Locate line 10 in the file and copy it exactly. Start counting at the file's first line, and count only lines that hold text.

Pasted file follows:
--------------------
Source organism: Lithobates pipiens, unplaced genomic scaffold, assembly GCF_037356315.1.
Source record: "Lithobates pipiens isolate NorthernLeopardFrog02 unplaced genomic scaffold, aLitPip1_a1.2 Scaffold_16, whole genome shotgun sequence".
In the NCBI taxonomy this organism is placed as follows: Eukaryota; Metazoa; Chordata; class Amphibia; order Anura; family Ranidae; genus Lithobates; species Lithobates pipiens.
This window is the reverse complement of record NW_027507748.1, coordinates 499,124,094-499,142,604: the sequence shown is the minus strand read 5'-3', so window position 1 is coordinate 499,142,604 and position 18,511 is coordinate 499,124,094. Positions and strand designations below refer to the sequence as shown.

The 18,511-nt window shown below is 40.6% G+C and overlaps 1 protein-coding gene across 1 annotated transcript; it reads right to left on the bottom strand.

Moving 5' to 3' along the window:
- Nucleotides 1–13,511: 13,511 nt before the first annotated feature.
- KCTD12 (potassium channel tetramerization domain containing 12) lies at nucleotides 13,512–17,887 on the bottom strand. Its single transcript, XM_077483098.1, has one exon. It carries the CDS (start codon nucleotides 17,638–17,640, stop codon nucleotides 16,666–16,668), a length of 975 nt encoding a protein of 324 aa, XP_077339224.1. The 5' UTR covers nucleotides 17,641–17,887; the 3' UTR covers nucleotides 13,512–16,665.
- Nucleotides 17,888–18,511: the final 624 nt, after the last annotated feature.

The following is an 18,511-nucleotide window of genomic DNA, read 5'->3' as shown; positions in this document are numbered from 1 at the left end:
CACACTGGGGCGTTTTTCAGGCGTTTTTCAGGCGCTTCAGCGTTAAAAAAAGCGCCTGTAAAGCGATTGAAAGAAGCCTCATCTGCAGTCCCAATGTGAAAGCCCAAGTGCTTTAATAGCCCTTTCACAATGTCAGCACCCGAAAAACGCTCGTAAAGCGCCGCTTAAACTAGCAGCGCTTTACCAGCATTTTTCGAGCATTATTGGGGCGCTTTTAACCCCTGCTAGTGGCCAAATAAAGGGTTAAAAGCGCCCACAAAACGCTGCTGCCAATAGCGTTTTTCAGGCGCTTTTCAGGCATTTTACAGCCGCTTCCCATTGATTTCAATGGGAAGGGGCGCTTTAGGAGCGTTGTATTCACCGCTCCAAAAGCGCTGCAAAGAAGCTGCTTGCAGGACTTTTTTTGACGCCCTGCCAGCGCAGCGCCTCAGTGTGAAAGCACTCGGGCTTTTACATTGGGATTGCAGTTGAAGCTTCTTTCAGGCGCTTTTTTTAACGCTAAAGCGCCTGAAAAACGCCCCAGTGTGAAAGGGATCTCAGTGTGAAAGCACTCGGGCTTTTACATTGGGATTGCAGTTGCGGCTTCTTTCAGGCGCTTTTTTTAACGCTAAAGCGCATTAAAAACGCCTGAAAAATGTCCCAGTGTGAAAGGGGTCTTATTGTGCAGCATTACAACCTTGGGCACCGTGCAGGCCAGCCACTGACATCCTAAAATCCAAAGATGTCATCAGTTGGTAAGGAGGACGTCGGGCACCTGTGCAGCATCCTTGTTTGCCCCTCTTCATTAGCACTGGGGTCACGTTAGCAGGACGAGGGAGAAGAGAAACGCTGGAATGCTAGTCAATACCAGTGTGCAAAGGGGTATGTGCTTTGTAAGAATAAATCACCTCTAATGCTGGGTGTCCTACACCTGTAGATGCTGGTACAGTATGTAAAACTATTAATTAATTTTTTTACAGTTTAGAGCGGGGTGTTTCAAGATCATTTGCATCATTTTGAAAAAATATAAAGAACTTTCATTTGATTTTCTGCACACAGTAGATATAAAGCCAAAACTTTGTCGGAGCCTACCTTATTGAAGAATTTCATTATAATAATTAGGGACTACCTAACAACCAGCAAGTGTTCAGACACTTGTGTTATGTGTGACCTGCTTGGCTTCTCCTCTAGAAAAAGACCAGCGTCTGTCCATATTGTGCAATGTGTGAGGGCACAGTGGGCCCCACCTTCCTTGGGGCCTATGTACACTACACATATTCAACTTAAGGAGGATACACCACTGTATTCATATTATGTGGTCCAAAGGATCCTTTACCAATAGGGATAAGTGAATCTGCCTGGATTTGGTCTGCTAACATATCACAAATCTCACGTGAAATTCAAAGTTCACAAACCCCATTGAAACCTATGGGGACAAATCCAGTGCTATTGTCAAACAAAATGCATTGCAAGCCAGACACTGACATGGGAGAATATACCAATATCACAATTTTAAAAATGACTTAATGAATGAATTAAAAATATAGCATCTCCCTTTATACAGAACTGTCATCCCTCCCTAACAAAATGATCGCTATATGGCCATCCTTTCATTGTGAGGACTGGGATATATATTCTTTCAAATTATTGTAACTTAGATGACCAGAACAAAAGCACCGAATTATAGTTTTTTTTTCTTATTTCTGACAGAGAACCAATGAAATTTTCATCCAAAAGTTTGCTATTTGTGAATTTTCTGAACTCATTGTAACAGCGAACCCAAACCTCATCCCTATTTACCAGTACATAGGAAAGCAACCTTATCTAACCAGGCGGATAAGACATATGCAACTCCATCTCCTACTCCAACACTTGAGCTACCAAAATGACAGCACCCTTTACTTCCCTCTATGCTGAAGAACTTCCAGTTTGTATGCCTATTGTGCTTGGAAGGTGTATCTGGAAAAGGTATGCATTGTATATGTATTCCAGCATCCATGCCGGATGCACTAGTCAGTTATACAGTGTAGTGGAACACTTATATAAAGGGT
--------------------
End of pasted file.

The following is an 18,511-nucleotide window of genomic DNA, read 5'->3' as shown; positions in this document are numbered from 1 at the left end: